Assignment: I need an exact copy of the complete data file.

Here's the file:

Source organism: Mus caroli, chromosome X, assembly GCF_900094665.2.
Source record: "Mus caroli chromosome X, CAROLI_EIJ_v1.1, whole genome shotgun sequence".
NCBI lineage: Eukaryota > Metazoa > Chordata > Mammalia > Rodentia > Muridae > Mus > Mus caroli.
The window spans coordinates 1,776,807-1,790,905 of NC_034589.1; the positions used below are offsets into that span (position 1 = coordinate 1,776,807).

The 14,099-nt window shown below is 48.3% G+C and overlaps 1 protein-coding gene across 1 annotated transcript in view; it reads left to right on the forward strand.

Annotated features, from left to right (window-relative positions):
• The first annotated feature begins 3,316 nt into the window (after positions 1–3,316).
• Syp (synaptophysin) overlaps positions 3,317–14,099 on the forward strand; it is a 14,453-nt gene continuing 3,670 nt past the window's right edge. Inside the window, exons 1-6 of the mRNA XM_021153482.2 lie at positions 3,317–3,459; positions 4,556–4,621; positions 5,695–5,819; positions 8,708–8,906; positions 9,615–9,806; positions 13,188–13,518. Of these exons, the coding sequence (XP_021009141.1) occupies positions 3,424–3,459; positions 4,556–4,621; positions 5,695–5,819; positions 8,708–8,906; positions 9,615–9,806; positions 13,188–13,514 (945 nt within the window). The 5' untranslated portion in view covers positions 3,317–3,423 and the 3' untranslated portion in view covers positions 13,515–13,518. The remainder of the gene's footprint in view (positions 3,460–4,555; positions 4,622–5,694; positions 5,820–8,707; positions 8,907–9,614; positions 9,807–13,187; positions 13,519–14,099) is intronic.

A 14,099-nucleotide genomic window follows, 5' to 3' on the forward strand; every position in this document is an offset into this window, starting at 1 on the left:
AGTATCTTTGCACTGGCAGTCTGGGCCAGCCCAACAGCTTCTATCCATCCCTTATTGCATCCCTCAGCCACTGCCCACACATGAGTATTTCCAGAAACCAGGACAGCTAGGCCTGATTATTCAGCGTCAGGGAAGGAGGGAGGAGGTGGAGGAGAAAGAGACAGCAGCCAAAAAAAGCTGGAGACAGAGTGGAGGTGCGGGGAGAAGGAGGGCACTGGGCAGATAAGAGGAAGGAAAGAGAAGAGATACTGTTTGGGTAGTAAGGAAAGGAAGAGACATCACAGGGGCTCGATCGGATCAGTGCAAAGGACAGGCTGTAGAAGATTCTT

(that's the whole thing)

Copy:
Source organism: Mus caroli, chromosome X, assembly GCF_900094665.2.
Source record: "Mus caroli chromosome X, CAROLI_EIJ_v1.1, whole genome shotgun sequence".
NCBI lineage: Eukaryota > Metazoa > Chordata > Mammalia > Rodentia > Muridae > Mus > Mus caroli.
The window spans coordinates 1,776,807-1,790,905 of NC_034589.1; the positions used below are offsets into that span (position 1 = coordinate 1,776,807).

The 14,099-nt window shown below is 48.3% G+C and overlaps 1 protein-coding gene across 1 annotated transcript in view; it reads left to right on the forward strand.

Annotated features, from left to right (window-relative positions):
• The first annotated feature begins 3,316 nt into the window (after positions 1–3,316).
• Syp (synaptophysin) overlaps positions 3,317–14,099 on the forward strand; it is a 14,453-nt gene continuing 3,670 nt past the window's right edge. Inside the window, exons 1-6 of the mRNA XM_021153482.2 lie at positions 3,317–3,459; positions 4,556–4,621; positions 5,695–5,819; positions 8,708–8,906; positions 9,615–9,806; positions 13,188–13,518. Of these exons, the coding sequence (XP_021009141.1) occupies positions 3,424–3,459; positions 4,556–4,621; positions 5,695–5,819; positions 8,708–8,906; positions 9,615–9,806; positions 13,188–13,514 (945 nt within the window). The 5' untranslated portion in view covers positions 3,317–3,423 and the 3' untranslated portion in view covers positions 13,515–13,518. The remainder of the gene's footprint in view (positions 3,460–4,555; positions 4,622–5,694; positions 5,820–8,707; positions 8,907–9,614; positions 9,807–13,187; positions 13,519–14,099) is intronic.

A 14,099-nucleotide genomic window follows, 5' to 3' on the forward strand; every position in this document is an offset into this window, starting at 1 on the left:
AGTATCTTTGCACTGGCAGTCTGGGCCAGCCCAACAGCTTCTATCCATCCCTTATTGCATCCCTCAGCCACTGCCCACACATGAGTATTTCCAGAAACCAGGACAGCTAGGCCTGATTATTCAGCGTCAGGGAAGGAGGGAGGAGGTGGAGGAGAAAGAGACAGCAGCCAAAAAAAGCTGGAGACAGAGTGGAGGTGCGGGGAGAAGGAGGGCACTGGGCAGATAAGAGGAAGGAAAGAGAAGAGATACTGTTTGGGTAGTAAGGAAAGGAAGAGACATCACAGGGGCTCGATCGGATCAGTGCAAAGGACAGGCTGTAGAAGATTCTT